Friday, April 22, 2005


Nation had a couple of articles on nepotism in the Kibaki. Moi and Kenyatta administrations. I found all three to be quite interesting:

However, a contention made by one of the authors kind of buffeled me: "The US Congress legislated against this 45 years ago." It buffled me because, over the past few weeks their have been numerous stories about congressmen hiring their relatives:,1,446449.story?coll=la-news-politics-national&ctrack=2&cset=true Note that the latimes article begins with a caveat: "The practice [nepotism] though legal, is under scrutiny"

Moreover, their are a number of instances where the Bush has done the samething that Kibaki has done (hire family of connected folke) for example, Micheal Powell son of Colin Powell; Elaine Chao (Labor secretary) Wife of senate Majority whip Mitch Mcconell. Elizabeth Cheney, the vice president's daughter, is a deputy assistant secretary of state. Her husband, Philip Perry, is chief counsel for the Office of Management and Budget and the list goes on.

Prior to arriving in the US. the words nepotism and croynism were synonimous with Moi's appointment of luckluster or downright incompetent people into government. However, in my time here and my following of cabinet and other government appointments, I have noticed that knowing the prezzo (croynies) does go a long way into advancing ones career in government. For example, former commerce secretary Don Evans is a good friend of the prezzo, and there are many examples (ambassadors especially). The main difference is that in America the appointments are competent and go through thorough screening by the US Senate and this weeds out incompetents.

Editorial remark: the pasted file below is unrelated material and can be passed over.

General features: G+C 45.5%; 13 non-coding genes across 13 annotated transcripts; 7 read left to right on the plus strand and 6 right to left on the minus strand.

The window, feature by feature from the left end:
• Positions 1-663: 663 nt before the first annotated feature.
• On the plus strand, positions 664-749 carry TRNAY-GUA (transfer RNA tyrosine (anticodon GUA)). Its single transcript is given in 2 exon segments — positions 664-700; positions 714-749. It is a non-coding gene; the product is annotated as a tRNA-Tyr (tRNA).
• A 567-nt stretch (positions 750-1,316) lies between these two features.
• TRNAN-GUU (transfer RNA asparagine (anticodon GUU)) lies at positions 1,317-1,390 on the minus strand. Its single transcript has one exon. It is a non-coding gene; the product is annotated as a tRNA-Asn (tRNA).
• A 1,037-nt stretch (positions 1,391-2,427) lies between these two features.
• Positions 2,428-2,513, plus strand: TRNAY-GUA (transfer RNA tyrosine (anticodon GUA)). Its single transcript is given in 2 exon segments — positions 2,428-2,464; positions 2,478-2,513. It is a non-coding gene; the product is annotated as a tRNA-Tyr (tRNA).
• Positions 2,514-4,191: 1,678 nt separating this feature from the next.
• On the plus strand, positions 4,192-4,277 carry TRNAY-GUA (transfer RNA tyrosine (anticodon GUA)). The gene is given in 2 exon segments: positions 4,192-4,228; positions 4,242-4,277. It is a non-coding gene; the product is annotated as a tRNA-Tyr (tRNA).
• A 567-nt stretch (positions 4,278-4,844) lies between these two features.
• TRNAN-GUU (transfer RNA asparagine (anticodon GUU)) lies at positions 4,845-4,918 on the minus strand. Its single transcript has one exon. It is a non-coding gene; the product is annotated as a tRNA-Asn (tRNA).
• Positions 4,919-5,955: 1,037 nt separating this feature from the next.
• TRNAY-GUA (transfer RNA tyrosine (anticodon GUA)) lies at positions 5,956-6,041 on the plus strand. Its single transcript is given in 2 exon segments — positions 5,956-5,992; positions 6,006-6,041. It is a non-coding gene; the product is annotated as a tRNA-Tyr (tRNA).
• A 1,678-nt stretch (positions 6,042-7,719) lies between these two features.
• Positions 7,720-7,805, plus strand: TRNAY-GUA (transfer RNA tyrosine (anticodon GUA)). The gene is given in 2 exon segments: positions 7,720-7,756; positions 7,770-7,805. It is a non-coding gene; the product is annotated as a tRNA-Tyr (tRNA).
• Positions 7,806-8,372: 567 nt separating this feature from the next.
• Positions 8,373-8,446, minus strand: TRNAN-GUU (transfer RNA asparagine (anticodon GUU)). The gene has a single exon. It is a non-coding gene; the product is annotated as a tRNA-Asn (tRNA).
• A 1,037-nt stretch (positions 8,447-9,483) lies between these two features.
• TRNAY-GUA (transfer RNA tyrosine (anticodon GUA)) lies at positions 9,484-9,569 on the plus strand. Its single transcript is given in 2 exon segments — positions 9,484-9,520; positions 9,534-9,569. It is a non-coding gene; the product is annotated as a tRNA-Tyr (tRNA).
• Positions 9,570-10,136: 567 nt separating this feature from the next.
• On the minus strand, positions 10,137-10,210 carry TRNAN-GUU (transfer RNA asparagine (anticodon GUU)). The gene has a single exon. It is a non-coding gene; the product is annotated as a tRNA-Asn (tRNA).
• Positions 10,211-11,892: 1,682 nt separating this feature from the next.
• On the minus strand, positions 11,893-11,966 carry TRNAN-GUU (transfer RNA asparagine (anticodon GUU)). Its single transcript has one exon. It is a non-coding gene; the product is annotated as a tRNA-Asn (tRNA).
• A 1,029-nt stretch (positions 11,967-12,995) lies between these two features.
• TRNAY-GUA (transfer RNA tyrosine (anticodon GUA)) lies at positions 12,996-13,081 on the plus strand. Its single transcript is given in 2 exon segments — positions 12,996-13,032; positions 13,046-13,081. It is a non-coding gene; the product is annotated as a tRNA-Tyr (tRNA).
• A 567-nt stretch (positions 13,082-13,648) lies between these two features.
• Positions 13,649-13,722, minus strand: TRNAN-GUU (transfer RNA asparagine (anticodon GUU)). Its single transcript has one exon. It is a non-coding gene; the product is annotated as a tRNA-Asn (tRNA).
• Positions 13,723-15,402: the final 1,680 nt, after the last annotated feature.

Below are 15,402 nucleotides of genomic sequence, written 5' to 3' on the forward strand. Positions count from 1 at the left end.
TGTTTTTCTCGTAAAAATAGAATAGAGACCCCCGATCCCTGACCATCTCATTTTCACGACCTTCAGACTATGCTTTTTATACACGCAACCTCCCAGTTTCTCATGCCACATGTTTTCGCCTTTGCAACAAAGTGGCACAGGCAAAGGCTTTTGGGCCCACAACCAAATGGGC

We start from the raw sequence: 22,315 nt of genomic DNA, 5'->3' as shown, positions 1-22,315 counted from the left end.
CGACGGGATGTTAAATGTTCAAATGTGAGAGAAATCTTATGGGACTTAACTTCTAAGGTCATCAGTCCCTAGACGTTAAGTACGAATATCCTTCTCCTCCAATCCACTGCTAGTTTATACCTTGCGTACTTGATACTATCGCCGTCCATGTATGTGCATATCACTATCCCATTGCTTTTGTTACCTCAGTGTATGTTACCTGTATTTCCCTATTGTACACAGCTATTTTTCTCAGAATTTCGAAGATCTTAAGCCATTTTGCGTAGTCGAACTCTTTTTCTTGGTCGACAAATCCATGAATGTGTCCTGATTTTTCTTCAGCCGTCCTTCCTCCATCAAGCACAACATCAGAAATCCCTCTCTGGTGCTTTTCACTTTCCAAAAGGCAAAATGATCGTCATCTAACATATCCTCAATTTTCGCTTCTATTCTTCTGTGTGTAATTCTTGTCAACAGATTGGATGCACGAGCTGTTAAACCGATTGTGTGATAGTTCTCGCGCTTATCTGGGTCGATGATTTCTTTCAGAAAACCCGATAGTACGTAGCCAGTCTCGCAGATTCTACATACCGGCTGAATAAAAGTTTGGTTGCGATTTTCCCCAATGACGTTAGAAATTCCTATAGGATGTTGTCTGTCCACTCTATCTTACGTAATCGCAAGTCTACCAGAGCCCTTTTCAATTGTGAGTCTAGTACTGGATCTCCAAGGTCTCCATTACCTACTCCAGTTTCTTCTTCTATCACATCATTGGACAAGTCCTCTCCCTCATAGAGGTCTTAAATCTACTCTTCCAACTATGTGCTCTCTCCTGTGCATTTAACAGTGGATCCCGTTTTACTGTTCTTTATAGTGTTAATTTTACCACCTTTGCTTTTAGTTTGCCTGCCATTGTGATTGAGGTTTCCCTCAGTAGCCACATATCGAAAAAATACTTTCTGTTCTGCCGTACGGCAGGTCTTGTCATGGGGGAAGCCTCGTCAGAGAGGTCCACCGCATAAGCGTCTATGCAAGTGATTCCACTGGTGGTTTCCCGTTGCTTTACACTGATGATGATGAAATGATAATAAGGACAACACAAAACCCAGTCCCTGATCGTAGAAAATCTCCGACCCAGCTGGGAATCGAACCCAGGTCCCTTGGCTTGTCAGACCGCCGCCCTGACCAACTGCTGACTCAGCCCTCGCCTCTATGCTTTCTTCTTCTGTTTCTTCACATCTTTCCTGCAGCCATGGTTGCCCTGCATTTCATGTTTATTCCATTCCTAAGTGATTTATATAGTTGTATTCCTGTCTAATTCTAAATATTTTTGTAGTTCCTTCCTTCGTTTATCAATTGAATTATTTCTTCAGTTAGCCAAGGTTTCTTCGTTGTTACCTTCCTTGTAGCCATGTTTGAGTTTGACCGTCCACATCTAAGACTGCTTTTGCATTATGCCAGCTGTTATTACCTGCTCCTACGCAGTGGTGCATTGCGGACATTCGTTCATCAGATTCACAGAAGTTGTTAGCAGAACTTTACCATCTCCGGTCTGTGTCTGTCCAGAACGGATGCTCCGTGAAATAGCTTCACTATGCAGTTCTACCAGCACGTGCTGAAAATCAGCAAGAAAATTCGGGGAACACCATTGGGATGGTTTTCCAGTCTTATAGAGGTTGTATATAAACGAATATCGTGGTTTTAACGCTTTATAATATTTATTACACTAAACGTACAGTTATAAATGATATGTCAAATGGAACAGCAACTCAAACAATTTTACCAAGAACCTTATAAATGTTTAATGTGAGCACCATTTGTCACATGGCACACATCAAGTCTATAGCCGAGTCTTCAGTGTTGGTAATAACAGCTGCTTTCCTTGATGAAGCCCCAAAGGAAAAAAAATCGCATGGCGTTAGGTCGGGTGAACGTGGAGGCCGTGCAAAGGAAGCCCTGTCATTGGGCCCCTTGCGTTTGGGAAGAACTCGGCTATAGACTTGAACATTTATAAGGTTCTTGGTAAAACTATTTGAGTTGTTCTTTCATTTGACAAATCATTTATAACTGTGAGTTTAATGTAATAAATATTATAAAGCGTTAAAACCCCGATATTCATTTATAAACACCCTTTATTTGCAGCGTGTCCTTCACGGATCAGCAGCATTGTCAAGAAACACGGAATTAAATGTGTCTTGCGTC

As long as the folks appointed are competent, (and no one has claimed this: "There is no suggestion that all the people appointed are not fully qualified and excellent choices for the jobs they have been given.") I do not see this as a big problem.


Blogger M said...

Even if they are qualified, people will always wonder if the job was gotten on merit, and as a result they will genenrally not be taken seriously as there will always be question marks.

Not sure I'd make too much noise if being related to an appointee was grounds for never being considered in the first place!

4:07 AM  
Blogger Githush said...

Like to correct myself, there is indeed a law that prohibits nepotism, I believe it is the Anti Nepotism Act of 1965.

2:46 PM  
Blogger St Louis Cardinals BUFF said...

Prenota oggi gli ingressi per i musei di Roma

4:06 PM  

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